Tetanus

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Photo of a person in an arched position.
A tetanus patient exhibiting the rigid body posture known as opisthotonos. (credit: Centers for Disease Control and Prevention)

OpenStax Microbiology

Tetanus is a noncommunicable disease characterized by uncontrollable muscle spasms (contractions) caused by the action of TeNT. It generally occurs when C. tetani infects a wound and produces TeNT, which rapidly binds to neural tissue, resulting in an intoxication (poisoning) of neurons. Depending on the site and extent of infection, cases of tetanus can be described as localized, cephalic, or generalized. Generalized tetanus that occurs in a newborn is called neonatal tetanus.

Localized tetanus occurs when TeNT only affects the muscle groups close to the injury site. There is no CNS involvement, and the symptoms are usually mild, with localized muscle spasms caused by a dysfunction in the surrounding neurons. Individuals with partial immunity—especially previously vaccinated individuals who neglect to get the recommended booster shots—are most likely to develop localized tetanus as a result of C. tetani infecting a puncture wound.

Cephalic tetanus is a rare, localized form of tetanus generally associated with wounds on the head or face. In rare cases, it has occurred in cases of otitis media (middle ear infection). Cephalic tetanus often results in patients seeing double images, because of the spasms affecting the muscles that control eye movement.

Both localized and cephalic tetanus may progress to generalized tetanus—a much more serious condition—if TeNT is able to spread further into body tissues. In generalized tetanus, TeNT enters neurons of the PNS. From there, TeNT travels from the site of the wound, usually on an extremity of the body, retrograde (back up) to inhibitory neurons in the CNS. There, it prevents the release of gamma aminobutyric acid (GABA), the neurotransmitter responsible for muscle relaxation. The resulting muscle spasms often first occur in the jaw muscles, leading to the characteristic symptom of lockjaw (inability to open the mouth). As the toxin progressively continues to block neurotransmitter release, other muscles become involved, resulting in uncontrollable, sudden muscle spasms that are powerful enough to cause tendons to rupture and bones to fracture. Spasms in the muscles in the neck, back, and legs may cause the body to form a rigid, stiff arch, a posture called opisthotonos. Spasms in the larynx, diaphragm, and muscles of the chest restrict the patient’s ability to swallow and breathe, eventually leading to death by asphyxiation (insufficient supply of oxygen).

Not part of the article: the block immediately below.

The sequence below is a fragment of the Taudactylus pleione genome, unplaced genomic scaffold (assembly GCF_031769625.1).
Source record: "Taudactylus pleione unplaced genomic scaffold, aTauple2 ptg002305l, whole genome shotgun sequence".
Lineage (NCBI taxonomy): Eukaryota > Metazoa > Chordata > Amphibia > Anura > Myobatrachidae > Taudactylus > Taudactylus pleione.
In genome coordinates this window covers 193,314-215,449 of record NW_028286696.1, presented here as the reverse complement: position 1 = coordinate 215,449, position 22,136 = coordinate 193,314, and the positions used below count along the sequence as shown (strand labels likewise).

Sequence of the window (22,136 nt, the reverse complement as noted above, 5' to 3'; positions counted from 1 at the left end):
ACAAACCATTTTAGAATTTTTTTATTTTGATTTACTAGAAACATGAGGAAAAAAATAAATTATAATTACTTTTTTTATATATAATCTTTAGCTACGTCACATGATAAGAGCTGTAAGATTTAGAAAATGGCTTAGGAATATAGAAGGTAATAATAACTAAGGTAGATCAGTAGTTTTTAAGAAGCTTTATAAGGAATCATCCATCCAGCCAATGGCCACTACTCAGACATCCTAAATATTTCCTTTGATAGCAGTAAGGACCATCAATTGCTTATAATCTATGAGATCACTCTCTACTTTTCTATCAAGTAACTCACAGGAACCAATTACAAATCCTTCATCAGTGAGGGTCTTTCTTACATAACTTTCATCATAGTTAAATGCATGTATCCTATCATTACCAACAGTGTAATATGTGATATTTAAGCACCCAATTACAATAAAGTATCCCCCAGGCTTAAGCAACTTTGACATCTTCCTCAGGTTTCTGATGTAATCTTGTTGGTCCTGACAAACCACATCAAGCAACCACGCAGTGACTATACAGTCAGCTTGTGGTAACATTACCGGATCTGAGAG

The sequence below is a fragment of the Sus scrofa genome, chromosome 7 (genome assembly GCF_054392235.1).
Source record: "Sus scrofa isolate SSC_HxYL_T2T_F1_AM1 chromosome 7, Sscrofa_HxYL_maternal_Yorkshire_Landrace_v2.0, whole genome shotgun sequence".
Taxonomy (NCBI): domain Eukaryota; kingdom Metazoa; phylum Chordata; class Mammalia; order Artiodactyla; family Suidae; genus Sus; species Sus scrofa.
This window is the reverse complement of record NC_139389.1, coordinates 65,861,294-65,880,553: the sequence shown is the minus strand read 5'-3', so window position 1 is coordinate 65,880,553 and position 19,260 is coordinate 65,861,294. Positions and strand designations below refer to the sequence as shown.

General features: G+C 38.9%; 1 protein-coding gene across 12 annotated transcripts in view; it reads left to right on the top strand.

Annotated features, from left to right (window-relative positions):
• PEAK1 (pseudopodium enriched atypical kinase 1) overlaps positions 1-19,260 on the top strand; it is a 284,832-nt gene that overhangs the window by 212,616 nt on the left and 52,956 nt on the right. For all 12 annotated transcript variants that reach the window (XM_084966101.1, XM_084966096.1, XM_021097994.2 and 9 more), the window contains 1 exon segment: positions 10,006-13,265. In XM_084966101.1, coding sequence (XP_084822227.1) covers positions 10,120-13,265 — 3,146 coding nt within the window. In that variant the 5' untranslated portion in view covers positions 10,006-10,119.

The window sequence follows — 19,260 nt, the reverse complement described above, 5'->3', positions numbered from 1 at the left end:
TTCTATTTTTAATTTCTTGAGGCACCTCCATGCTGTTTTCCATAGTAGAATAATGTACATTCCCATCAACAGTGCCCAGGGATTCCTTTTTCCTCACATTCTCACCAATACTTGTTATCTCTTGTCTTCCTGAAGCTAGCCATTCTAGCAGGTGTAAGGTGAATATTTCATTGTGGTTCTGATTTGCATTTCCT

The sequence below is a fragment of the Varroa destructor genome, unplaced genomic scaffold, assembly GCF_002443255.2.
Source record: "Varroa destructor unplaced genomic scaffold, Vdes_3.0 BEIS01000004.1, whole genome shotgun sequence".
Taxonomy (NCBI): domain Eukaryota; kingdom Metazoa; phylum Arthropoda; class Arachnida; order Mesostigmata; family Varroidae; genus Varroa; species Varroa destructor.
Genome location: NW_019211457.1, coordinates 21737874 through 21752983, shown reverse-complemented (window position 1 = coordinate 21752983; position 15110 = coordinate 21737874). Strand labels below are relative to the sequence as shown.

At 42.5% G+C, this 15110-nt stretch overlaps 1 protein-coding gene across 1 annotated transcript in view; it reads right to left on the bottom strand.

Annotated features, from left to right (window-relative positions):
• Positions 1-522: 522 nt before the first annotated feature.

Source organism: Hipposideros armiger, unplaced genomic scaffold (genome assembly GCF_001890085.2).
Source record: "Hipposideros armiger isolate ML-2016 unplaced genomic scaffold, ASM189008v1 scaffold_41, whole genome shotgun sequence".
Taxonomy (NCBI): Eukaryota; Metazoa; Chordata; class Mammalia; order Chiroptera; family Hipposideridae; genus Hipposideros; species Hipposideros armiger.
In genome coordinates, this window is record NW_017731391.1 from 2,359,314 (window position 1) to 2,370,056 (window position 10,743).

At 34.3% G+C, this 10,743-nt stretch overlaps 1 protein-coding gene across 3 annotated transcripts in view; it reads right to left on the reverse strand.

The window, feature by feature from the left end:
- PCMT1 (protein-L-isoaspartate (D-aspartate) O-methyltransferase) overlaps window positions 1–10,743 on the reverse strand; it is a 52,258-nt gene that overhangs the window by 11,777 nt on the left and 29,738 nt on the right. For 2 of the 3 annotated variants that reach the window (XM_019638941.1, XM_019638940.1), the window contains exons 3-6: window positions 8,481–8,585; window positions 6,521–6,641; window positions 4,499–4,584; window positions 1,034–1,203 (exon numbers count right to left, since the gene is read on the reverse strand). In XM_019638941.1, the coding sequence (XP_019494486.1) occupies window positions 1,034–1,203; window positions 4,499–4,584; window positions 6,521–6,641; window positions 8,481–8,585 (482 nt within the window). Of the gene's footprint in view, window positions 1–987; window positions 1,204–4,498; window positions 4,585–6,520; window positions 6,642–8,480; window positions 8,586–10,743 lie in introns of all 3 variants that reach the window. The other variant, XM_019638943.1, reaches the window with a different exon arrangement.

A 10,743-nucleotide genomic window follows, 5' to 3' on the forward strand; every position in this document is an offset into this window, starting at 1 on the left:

Neonatal tetanus typically occurs when the stump of the umbilical cord is contaminated with spores of C. tetani after delivery. Although this condition is rare in the United States, neonatal tetanus is a major cause of infant mortality in countries that lack maternal immunization for tetanus and where birth often occurs in unsanitary conditions. At the end of the first week of life, infected infants become irritable, feed poorly, and develop rigidity with spasms. Neonatal tetanus has a very poor prognosis with a mortality rate of 70%–100%.

Treatment for patients with tetanus includes assisted breathing through the use of a ventilator, wound debridement, fluid balance, and antibiotic therapy with metronidazole or penicillin to halt the growth of C. tetani. In addition, patients are treated with TeNT antitoxin, preferably in the form of human immunoglobulin to neutralize nonfixed toxin and benzodiazepines to enhance the effect of GABA for muscle relaxation and anxiety.

A tetanus toxoid (TT) vaccine is available for protection and prevention of tetanus. It is the T component of vaccines such as DTaP, Tdap, and Td. The CDC recommends children receive doses of the DTaP vaccine at 2, 4, 6, and 15–18 months of age and another at 4–6 years of age. One dose of Td is recommended for adolescents and adults as a TT booster every 10 years.

Source:

Parker, N., Schneegurt, M., Thi Tu, A.-H., Forster, B. M., & Lister, P. (n.d.). Microbiology. Houston, Texas: OpenStax. Access for free at: https://openstax.org/details/books/microbiology


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